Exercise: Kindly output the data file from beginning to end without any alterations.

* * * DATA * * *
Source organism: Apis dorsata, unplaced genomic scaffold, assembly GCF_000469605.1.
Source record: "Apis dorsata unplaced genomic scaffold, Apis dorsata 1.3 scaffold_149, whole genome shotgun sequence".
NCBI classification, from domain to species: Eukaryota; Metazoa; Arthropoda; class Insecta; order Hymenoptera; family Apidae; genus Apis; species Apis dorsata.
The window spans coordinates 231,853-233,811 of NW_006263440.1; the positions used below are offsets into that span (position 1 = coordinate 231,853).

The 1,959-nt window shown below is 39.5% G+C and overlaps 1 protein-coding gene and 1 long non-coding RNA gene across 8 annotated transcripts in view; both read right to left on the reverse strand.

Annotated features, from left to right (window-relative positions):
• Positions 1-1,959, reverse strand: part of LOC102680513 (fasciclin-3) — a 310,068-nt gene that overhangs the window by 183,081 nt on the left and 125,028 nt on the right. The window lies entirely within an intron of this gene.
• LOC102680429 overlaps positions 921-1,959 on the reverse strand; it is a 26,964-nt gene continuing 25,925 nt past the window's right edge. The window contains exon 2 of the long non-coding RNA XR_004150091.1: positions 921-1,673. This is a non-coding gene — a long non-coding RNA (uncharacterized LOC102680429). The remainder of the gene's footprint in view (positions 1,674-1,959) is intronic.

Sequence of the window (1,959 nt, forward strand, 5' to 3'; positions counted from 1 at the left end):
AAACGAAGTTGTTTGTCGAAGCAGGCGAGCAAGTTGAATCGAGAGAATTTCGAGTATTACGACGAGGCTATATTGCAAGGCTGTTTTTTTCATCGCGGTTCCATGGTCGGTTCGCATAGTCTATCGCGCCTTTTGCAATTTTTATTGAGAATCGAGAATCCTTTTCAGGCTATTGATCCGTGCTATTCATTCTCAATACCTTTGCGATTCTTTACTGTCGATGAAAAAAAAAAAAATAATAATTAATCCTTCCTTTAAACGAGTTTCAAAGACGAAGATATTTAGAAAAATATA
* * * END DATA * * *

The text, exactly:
Source organism: Apis dorsata, unplaced genomic scaffold, assembly GCF_000469605.1.
Source record: "Apis dorsata unplaced genomic scaffold, Apis dorsata 1.3 scaffold_149, whole genome shotgun sequence".
NCBI classification, from domain to species: Eukaryota; Metazoa; Arthropoda; class Insecta; order Hymenoptera; family Apidae; genus Apis; species Apis dorsata.
The window spans coordinates 231,853-233,811 of NW_006263440.1; the positions used below are offsets into that span (position 1 = coordinate 231,853).

The 1,959-nt window shown below is 39.5% G+C and overlaps 1 protein-coding gene and 1 long non-coding RNA gene across 8 annotated transcripts in view; both read right to left on the reverse strand.

Annotated features, from left to right (window-relative positions):
• Positions 1-1,959, reverse strand: part of LOC102680513 (fasciclin-3) — a 310,068-nt gene that overhangs the window by 183,081 nt on the left and 125,028 nt on the right. The window lies entirely within an intron of this gene.
• LOC102680429 overlaps positions 921-1,959 on the reverse strand; it is a 26,964-nt gene continuing 25,925 nt past the window's right edge. The window contains exon 2 of the long non-coding RNA XR_004150091.1: positions 921-1,673. This is a non-coding gene — a long non-coding RNA (uncharacterized LOC102680429). The remainder of the gene's footprint in view (positions 1,674-1,959) is intronic.

Sequence of the window (1,959 nt, forward strand, 5' to 3'; positions counted from 1 at the left end):
AAACGAAGTTGTTTGTCGAAGCAGGCGAGCAAGTTGAATCGAGAGAATTTCGAGTATTACGACGAGGCTATATTGCAAGGCTGTTTTTTTCATCGCGGTTCCATGGTCGGTTCGCATAGTCTATCGCGCCTTTTGCAATTTTTATTGAGAATCGAGAATCCTTTTCAGGCTATTGATCCGTGCTATTCATTCTCAATACCTTTGCGATTCTTTACTGTCGATGAAAAAAAAAAAAATAATAATTAATCCTTCCTTTAAACGAGTTTCAAAGACGAAGATATTTAGAAAAATATA